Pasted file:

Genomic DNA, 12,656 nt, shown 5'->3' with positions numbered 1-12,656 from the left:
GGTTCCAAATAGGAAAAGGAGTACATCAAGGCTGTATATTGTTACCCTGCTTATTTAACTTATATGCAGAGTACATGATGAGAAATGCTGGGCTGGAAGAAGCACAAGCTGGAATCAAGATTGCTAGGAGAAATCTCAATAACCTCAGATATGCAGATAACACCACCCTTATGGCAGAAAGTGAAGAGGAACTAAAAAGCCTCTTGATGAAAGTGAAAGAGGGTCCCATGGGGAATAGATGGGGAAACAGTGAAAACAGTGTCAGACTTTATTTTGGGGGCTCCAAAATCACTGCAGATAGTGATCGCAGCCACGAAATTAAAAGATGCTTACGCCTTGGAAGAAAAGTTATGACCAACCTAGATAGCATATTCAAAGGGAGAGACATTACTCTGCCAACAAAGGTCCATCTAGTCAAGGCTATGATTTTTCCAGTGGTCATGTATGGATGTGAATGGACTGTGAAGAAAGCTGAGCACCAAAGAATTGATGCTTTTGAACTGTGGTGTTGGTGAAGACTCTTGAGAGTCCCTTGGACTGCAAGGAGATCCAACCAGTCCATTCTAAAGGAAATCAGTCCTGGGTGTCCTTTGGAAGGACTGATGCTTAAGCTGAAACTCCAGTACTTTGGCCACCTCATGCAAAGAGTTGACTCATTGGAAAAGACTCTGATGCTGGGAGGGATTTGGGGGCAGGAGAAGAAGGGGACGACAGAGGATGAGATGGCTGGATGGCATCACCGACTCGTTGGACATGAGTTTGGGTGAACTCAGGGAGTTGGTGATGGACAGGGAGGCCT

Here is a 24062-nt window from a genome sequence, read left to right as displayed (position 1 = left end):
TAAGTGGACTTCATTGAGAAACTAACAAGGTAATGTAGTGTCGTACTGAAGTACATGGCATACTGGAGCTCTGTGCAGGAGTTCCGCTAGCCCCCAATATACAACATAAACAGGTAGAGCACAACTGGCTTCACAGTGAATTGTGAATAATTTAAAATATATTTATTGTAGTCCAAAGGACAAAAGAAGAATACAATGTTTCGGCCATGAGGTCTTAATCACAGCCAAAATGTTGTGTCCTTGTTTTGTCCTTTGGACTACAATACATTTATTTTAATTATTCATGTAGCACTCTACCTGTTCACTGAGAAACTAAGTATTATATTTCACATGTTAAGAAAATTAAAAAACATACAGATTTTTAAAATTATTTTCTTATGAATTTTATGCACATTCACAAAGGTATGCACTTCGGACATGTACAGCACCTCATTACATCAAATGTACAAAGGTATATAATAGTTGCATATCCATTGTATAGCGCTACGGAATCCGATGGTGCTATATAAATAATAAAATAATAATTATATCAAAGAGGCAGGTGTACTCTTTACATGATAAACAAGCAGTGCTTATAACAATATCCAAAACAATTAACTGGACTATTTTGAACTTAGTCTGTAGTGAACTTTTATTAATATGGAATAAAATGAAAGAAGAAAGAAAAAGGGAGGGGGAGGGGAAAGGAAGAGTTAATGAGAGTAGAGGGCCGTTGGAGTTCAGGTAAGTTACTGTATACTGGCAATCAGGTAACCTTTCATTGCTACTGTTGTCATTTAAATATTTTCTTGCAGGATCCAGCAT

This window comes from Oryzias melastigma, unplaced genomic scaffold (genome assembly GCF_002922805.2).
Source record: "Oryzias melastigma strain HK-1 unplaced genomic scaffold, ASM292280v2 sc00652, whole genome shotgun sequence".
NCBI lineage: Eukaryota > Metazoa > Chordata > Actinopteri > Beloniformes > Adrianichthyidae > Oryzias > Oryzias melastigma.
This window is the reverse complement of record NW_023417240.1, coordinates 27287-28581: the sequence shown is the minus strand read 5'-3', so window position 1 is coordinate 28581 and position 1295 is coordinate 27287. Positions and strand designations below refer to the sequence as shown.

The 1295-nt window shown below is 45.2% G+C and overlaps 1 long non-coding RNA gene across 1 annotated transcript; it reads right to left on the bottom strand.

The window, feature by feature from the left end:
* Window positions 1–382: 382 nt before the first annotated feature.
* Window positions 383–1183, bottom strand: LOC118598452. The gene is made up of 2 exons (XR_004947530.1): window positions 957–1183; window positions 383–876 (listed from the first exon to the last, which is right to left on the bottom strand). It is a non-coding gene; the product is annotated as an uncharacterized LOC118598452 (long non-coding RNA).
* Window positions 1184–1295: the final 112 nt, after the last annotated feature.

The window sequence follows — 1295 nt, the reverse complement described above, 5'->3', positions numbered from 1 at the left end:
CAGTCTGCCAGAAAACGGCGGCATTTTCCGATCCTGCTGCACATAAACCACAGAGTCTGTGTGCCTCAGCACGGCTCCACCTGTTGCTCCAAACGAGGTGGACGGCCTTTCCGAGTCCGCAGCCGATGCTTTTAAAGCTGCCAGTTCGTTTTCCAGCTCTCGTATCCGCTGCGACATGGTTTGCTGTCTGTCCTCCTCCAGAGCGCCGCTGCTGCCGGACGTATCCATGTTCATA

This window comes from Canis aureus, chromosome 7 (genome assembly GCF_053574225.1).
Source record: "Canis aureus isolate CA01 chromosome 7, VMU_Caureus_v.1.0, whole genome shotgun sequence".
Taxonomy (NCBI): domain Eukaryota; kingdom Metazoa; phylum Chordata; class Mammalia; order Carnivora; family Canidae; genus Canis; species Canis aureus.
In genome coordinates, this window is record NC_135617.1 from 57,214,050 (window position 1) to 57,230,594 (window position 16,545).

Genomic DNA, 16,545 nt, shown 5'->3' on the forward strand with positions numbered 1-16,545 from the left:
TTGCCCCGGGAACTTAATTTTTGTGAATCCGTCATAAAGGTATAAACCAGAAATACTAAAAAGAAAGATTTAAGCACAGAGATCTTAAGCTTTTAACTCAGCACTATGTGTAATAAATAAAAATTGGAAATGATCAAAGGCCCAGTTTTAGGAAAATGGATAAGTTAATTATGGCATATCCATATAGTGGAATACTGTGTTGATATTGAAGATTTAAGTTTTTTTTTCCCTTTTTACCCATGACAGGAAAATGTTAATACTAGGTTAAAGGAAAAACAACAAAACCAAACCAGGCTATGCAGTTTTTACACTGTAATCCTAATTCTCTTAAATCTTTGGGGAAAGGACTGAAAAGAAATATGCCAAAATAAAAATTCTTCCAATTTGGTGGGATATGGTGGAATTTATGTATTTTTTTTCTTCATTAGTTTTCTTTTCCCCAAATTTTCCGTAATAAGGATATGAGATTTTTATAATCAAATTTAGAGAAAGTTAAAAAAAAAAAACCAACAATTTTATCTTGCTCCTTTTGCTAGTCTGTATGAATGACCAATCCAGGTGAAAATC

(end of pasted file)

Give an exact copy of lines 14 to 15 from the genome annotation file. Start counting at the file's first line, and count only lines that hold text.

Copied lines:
The window sequence follows — 1295 nt, the reverse complement described above, 5'->3', positions numbered from 1 at the left end:
CAGTCTGCCAGAAAACGGCGGCATTTTCCGATCCTGCTGCACATAAACCACAGAGTCTGTGTGCCTCAGCACGGCTCCACCTGTTGCTCCAAACGAGGTGGACGGCCTTTCCGAGTCCGCAGCCGATGCTTTTAAAGCTGCCAGTTCGTTTTCCAGCTCTCGTATCCGCTGCGACATGGTTTGCTGTCTGTCCTCCTCCAGAGCGCCGCTGCTGCCGGACGTATCCATGTTCATA